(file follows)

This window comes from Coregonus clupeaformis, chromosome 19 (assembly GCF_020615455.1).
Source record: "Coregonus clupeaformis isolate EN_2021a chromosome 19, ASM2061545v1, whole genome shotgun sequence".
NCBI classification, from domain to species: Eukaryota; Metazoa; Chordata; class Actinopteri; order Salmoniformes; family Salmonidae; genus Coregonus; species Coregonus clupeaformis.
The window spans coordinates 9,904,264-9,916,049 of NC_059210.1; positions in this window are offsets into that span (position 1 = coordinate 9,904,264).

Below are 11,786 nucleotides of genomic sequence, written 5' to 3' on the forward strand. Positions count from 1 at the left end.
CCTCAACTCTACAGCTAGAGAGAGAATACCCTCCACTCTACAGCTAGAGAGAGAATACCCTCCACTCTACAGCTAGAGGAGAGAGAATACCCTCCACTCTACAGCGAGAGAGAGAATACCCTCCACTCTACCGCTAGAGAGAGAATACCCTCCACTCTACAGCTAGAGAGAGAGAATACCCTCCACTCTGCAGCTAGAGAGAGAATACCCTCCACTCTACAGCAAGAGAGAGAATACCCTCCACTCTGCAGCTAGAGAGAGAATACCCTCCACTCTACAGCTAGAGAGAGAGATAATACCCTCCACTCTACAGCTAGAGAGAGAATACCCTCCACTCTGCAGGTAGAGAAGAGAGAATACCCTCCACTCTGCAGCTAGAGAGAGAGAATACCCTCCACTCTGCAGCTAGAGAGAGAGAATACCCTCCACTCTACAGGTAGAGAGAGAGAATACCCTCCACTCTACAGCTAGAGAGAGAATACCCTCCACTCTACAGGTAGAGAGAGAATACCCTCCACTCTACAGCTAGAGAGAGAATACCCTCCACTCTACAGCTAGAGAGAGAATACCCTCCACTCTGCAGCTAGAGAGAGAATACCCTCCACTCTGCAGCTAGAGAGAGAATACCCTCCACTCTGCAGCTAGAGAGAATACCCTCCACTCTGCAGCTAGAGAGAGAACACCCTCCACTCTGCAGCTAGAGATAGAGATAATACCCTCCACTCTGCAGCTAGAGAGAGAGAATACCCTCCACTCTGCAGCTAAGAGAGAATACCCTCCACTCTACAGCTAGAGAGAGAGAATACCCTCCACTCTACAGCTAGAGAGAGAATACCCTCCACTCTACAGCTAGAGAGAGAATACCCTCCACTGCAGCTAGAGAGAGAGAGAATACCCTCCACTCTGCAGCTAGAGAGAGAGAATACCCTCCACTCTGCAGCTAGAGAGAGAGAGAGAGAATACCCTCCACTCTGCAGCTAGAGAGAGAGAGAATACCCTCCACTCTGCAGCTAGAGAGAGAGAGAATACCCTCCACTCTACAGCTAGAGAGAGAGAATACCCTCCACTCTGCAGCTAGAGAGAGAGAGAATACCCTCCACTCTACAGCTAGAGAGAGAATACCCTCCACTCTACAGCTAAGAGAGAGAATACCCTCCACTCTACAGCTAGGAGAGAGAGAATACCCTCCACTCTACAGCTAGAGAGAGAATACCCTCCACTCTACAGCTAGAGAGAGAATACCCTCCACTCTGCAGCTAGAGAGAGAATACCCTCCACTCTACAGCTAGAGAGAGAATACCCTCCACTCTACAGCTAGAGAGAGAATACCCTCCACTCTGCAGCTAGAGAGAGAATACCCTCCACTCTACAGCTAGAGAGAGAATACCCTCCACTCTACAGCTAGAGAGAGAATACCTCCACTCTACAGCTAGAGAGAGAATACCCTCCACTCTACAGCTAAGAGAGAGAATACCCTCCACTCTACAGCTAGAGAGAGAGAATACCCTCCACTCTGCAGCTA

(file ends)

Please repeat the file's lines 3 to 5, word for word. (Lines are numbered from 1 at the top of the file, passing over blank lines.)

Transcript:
NCBI classification, from domain to species: Eukaryota; Metazoa; Chordata; class Actinopteri; order Salmoniformes; family Salmonidae; genus Coregonus; species Coregonus clupeaformis.
The window spans coordinates 9,904,264-9,916,049 of NC_059210.1; positions in this window are offsets into that span (position 1 = coordinate 9,904,264).

Below are 11,786 nucleotides of genomic sequence, written 5' to 3' on the forward strand. Positions count from 1 at the left end.